She must be real, the way she
makes my timbers shiver—
I’m apostrophized.

When there are dreams to be tallied,
I use a technique called
paired association.

An apostrophe is a way of turning
two realities into a fantasy.
It’s simple.

In the future, when someone says
red car, it means that you have to
kiss them quickly.

I worry that everything I desire
will disappear before I’ve made
a mental image.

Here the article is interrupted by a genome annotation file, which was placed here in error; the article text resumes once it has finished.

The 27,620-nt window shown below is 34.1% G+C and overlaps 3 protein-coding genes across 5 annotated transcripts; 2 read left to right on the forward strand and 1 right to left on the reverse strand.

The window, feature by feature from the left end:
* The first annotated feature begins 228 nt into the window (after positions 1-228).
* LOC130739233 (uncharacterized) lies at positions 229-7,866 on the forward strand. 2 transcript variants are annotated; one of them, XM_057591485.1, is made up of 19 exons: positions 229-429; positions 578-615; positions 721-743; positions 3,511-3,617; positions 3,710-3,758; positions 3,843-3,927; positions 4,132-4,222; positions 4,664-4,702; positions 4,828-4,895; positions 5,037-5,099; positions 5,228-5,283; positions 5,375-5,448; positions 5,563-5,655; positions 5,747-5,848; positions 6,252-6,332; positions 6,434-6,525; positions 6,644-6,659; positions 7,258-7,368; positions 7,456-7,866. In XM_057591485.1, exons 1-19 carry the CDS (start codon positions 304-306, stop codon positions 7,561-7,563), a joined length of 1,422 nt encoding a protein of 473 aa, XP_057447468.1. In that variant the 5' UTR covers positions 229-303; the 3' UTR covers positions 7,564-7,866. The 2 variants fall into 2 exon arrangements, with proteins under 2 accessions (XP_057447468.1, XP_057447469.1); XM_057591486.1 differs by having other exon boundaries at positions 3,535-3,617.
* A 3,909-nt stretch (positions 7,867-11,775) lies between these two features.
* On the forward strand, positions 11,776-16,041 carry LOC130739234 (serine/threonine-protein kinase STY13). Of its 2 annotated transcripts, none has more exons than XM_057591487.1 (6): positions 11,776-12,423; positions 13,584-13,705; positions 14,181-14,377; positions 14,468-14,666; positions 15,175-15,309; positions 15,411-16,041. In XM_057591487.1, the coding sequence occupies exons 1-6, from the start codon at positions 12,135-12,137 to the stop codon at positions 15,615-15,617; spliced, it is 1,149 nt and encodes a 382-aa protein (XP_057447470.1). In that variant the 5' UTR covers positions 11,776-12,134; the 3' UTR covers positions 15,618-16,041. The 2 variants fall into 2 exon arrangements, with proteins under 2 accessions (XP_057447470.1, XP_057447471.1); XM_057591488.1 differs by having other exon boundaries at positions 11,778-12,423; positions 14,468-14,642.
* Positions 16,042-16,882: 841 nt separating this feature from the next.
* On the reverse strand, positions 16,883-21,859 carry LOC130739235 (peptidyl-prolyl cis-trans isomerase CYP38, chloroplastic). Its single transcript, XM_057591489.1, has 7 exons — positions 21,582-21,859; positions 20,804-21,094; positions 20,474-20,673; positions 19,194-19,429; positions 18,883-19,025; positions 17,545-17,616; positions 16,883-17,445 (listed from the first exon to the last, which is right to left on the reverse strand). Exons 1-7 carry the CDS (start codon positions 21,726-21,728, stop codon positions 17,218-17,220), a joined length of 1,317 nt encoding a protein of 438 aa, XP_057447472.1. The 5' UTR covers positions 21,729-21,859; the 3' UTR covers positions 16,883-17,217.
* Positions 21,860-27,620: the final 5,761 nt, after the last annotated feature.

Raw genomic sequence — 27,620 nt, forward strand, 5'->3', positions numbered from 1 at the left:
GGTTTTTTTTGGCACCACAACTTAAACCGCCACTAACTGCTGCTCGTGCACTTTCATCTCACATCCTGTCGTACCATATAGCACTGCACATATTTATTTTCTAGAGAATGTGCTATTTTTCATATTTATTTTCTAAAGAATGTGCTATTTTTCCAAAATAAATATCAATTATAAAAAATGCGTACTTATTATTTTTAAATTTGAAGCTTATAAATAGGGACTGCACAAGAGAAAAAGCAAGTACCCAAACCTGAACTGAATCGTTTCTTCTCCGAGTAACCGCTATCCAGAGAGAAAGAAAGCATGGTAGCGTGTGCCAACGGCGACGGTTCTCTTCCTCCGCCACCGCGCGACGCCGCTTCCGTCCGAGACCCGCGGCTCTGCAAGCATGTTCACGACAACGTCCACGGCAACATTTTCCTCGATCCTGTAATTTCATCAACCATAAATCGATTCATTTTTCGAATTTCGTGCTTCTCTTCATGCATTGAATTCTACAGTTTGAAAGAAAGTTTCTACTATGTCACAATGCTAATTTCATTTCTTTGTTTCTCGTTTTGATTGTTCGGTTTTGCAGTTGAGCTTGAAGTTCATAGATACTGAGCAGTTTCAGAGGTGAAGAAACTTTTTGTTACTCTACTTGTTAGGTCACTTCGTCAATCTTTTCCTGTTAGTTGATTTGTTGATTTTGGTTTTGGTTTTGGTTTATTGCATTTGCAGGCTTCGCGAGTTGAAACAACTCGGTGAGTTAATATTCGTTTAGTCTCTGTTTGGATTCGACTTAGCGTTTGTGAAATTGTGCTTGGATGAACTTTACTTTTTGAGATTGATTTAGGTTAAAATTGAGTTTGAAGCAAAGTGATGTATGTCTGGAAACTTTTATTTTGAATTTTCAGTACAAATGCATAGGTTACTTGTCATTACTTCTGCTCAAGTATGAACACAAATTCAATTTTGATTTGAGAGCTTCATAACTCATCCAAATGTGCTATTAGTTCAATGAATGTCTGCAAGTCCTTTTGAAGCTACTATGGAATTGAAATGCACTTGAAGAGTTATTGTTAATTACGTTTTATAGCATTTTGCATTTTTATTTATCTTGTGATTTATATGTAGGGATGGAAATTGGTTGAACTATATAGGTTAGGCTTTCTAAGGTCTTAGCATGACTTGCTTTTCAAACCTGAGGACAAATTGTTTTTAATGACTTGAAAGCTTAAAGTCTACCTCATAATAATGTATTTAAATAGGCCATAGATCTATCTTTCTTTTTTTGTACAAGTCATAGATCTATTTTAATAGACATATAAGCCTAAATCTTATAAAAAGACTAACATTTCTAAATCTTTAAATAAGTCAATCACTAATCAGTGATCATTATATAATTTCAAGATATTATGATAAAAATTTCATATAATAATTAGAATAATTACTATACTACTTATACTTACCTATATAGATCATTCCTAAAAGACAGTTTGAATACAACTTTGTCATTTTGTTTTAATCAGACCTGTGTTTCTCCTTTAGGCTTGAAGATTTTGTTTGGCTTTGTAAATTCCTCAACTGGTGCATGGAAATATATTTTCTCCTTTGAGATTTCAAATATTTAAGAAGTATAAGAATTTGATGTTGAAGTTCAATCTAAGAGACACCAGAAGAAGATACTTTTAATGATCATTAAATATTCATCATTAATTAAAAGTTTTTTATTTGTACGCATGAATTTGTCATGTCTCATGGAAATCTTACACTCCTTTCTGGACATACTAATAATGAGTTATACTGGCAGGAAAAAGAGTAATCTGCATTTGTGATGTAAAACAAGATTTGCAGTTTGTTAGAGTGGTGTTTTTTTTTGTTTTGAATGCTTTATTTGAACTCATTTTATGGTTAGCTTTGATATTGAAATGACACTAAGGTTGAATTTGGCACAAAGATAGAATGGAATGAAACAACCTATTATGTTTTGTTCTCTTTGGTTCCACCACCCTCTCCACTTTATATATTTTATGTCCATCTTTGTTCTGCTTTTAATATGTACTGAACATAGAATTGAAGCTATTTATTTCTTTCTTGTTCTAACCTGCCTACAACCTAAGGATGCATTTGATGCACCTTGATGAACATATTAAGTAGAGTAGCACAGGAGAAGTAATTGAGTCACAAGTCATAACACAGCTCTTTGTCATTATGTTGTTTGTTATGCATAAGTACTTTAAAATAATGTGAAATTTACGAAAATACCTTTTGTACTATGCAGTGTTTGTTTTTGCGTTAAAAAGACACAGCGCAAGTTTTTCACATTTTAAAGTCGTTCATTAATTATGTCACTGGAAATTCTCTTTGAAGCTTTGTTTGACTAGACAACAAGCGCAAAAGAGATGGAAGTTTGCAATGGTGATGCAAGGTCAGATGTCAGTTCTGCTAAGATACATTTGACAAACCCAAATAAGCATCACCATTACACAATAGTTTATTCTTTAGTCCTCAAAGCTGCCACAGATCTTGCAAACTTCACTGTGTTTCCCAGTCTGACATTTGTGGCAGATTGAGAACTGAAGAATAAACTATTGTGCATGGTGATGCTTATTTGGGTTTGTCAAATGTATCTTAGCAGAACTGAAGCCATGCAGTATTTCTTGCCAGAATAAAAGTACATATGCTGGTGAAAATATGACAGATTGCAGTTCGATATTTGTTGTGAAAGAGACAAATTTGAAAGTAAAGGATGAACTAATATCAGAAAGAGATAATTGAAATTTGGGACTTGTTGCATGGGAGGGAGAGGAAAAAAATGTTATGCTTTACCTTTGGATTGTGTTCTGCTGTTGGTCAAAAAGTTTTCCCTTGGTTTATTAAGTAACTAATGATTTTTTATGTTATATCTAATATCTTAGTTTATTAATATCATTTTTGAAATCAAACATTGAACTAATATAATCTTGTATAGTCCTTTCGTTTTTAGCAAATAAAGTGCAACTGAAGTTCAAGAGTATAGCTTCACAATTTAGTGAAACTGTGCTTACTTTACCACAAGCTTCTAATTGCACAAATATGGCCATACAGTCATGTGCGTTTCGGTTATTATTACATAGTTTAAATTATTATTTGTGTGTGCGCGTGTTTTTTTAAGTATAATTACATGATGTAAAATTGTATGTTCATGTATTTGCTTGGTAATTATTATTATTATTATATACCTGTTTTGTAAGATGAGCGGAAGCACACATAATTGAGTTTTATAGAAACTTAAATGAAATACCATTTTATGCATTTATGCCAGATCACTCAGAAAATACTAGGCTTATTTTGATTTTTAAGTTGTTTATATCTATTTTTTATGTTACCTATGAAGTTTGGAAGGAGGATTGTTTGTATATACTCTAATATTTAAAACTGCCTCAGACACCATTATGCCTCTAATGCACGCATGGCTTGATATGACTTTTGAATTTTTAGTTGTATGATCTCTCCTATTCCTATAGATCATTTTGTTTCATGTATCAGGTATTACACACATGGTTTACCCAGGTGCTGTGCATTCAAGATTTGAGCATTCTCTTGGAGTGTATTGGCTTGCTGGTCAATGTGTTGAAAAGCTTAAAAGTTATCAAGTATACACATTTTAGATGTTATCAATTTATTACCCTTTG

Kissing is a way of soft-linking desires
to precise moments in time, but
so is traffic.

Desire is a way of saying wait,
I don’t want to unremember
your underwear.

I also worry about relative time.
Who knows how fast my actual life
is flying by?

She wants to know how you feel
at the end of each night, so she
touches you.

In the future, nothing will matter
so much as a red car; we want so much
to depend upon wanting.

Rob MacDonald lives in Boston and is the editor of the online journal Sixth Finch. His poetry has appeared in Octopus, notnostrums, H_NGM_N and other journals. Last New Death, a chapbook, is available from Scantily Clad Press.